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Tampa Bay Presbytery connects new worshiping communities and church revitalization

Training event sets spark among presbytery leaders

by Emily Enders Odom | Presbyterian News Service

Ann Philbrick, Patrice Hatley and Vera White (l-to-r) at GA 222 in Portland, Oregon. (Photo by Emily Enders Odom)

Ann Philbrick, Patrice Hatley and Vera White (l-to-r) at GA 222 in Portland, Oregon. (Photo by Emily Enders Odom)

PORTLAND – Patrice Hatley wears her title well.

As coach and coordinator for the Presbytery of Tampa Bay, Hatley’s calling—and among her considerable gifts—is identifying, strengthening, and coaching leaders to serve and to grow Christ’s church.

“The Presbytery of Tampa Bay is under way with an implementation of a real redesign of our mission and structure,” Hatley said in an interview at the 222nd General Assembly (2016) in Portland, Oregon, last month. “We are focused entirely on equipping leaders to make new and mature disciples of Christ.”

To initiate this ambitious redesign process, Hatley and Tampa Bay’s leadership started with the goal of creating communities, regional in nature, across the diverse, 70-church, 18,000-member presbytery on Florida’s West Coast.

“Trying to create community when you have a presbytery that large, not just in numbers but geographically, is a challenge, especially since some of our regional areas also have some unique characteristics,” said Hatley. “We have urban, agricultural, and beach communities, which have a lot of people who vacation or spend half the year there as ‘snowbirds.’ What has bound us together is being Presbyterian.”

And that shared identity as Presbyterians has taken them far as they have organized into neighborhoods, yielding more and better relationships among ministry colleagues as well as better networking, information sharing, and support across the presbytery.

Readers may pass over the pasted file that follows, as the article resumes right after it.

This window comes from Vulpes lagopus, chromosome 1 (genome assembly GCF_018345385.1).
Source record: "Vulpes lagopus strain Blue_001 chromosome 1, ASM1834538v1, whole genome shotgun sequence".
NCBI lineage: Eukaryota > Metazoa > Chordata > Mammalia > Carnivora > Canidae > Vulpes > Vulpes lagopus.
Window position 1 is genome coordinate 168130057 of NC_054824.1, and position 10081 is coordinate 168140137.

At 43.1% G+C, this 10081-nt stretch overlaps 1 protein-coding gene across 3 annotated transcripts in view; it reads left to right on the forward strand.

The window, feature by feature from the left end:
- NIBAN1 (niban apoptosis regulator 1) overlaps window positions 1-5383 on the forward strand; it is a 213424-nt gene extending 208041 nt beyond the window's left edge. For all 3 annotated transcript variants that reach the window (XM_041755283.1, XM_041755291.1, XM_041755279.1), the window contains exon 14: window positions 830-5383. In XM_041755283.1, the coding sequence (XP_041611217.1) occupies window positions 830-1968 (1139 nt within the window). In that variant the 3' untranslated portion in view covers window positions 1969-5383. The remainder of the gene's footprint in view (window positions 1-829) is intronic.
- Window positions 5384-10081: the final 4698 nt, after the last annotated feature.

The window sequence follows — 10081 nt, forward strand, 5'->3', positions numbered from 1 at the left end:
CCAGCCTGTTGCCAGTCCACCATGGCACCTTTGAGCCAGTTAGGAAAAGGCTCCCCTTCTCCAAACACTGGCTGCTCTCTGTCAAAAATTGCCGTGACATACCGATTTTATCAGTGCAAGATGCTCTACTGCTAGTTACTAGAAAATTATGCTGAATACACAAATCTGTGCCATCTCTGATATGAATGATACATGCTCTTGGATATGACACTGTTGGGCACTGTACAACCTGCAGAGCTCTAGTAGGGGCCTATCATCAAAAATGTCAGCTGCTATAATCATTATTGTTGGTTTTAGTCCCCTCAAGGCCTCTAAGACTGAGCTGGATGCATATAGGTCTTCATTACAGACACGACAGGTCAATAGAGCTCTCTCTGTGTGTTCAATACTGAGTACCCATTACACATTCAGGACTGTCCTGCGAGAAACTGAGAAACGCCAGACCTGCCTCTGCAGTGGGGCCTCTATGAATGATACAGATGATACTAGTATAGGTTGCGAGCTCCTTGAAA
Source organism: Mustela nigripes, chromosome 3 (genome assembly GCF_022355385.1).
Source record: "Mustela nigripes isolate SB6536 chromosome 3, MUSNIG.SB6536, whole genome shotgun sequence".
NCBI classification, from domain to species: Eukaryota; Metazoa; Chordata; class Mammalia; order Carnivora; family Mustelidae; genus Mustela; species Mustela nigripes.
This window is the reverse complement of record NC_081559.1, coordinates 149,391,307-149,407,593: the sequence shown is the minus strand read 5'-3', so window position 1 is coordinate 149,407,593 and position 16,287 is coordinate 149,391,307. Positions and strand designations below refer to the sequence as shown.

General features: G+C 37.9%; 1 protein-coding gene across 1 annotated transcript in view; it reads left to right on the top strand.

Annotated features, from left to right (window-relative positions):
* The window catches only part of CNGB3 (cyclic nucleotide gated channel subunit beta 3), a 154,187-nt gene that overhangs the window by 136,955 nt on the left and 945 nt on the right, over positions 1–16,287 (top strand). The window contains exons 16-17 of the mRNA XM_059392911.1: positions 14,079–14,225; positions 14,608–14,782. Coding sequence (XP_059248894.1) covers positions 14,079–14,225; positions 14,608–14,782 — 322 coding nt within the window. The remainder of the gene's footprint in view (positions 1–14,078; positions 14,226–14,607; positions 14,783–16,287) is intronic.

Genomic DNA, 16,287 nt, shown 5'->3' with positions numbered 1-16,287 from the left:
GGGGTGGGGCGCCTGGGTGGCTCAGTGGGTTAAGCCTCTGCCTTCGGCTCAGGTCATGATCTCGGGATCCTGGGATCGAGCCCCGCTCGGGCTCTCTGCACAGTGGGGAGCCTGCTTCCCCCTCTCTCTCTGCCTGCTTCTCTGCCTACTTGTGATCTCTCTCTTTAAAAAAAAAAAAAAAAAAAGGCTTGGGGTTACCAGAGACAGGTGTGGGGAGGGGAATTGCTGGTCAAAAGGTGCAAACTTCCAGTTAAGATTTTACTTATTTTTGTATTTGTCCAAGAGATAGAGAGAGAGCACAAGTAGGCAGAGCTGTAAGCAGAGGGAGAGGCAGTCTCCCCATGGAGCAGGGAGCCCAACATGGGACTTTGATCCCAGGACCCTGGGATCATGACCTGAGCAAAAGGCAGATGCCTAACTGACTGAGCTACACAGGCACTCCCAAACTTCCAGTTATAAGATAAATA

At the same time, however, the newly-organized communities have exposed a host of challenges and opportunities, bringing to light both the need to understand how to strengthen and renew churches that are in decline while also recommitting to planting new churches.

“We have not had a great track record in new worshiping community development,” Hatley said. “We start them up and then we don’t really know what to do, or we don’t have a tolerance for what kind of commitment is required. Being in Florida, we have many people who are older and who have a pretty traditional, heritage-oriented way of being church, which is normal. So to them, trying to envision something different has been too hard. Some of them are in churches that at one point were very large—hundreds of people—that have dwindled to well under 100 or even under 50 members. Even as they long for the good old days, they have an infrastructure that they cannot maintain. It’s just too expensive and too large.”

This discovery prompted Hatley into immediate action. “I decided that we needed to do something that brought together all of the elected leadership of the presbytery at the same time in one room to provoke us into thinking differently,” she recalled.